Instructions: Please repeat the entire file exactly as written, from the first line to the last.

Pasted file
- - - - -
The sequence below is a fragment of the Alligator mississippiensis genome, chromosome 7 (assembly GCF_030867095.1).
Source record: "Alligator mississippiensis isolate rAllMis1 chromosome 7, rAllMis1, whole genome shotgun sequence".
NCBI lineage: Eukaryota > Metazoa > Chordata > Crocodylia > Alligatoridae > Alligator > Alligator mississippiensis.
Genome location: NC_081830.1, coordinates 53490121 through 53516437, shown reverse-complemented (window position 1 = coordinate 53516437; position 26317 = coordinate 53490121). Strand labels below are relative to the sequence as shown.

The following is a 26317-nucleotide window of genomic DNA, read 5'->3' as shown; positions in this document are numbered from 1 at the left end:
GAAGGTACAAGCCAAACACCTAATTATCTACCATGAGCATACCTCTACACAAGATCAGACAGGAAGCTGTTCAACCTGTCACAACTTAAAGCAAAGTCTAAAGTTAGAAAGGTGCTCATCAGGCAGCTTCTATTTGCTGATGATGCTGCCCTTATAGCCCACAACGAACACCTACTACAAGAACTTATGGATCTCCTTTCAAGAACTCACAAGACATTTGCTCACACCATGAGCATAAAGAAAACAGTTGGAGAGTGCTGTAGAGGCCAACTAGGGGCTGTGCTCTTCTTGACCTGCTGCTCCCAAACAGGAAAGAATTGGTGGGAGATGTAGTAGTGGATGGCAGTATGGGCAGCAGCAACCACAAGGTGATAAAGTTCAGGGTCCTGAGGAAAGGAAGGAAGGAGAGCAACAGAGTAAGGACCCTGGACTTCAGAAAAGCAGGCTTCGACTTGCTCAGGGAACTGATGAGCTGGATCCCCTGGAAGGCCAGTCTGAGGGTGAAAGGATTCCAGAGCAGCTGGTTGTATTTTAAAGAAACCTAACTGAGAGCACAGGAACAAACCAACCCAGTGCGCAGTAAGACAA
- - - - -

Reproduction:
The sequence below is a fragment of the Alligator mississippiensis genome, chromosome 7 (assembly GCF_030867095.1).
Source record: "Alligator mississippiensis isolate rAllMis1 chromosome 7, rAllMis1, whole genome shotgun sequence".
NCBI lineage: Eukaryota > Metazoa > Chordata > Crocodylia > Alligatoridae > Alligator > Alligator mississippiensis.
Genome location: NC_081830.1, coordinates 53490121 through 53516437, shown reverse-complemented (window position 1 = coordinate 53516437; position 26317 = coordinate 53490121). Strand labels below are relative to the sequence as shown.

The following is a 26317-nucleotide window of genomic DNA, read 5'->3' as shown; positions in this document are numbered from 1 at the left end:
GAAGGTACAAGCCAAACACCTAATTATCTACCATGAGCATACCTCTACACAAGATCAGACAGGAAGCTGTTCAACCTGTCACAACTTAAAGCAAAGTCTAAAGTTAGAAAGGTGCTCATCAGGCAGCTTCTATTTGCTGATGATGCTGCCCTTATAGCCCACAACGAACACCTACTACAAGAACTTATGGATCTCCTTTCAAGAACTCACAAGACATTTGCTCACACCATGAGCATAAAGAAAACAGTTGGAGAGTGCTGTAGAGGCCAACTAGGGGCTGTGCTCTTCTTGACCTGCTGCTCCCAAACAGGAAAGAATTGGTGGGAGATGTAGTAGTGGATGGCAGTATGGGCAGCAGCAACCACAAGGTGATAAAGTTCAGGGTCCTGAGGAAAGGAAGGAAGGAGAGCAACAGAGTAAGGACCCTGGACTTCAGAAAAGCAGGCTTCGACTTGCTCAGGGAACTGATGAGCTGGATCCCCTGGAAGGCCAGTCTGAGGGTGAAAGGATTCCAGAGCAGCTGGTTGTATTTTAAAGAAACCTAACTGAGAGCACAGGAACAAACCAACCCAGTGCGCAGTAAGACAA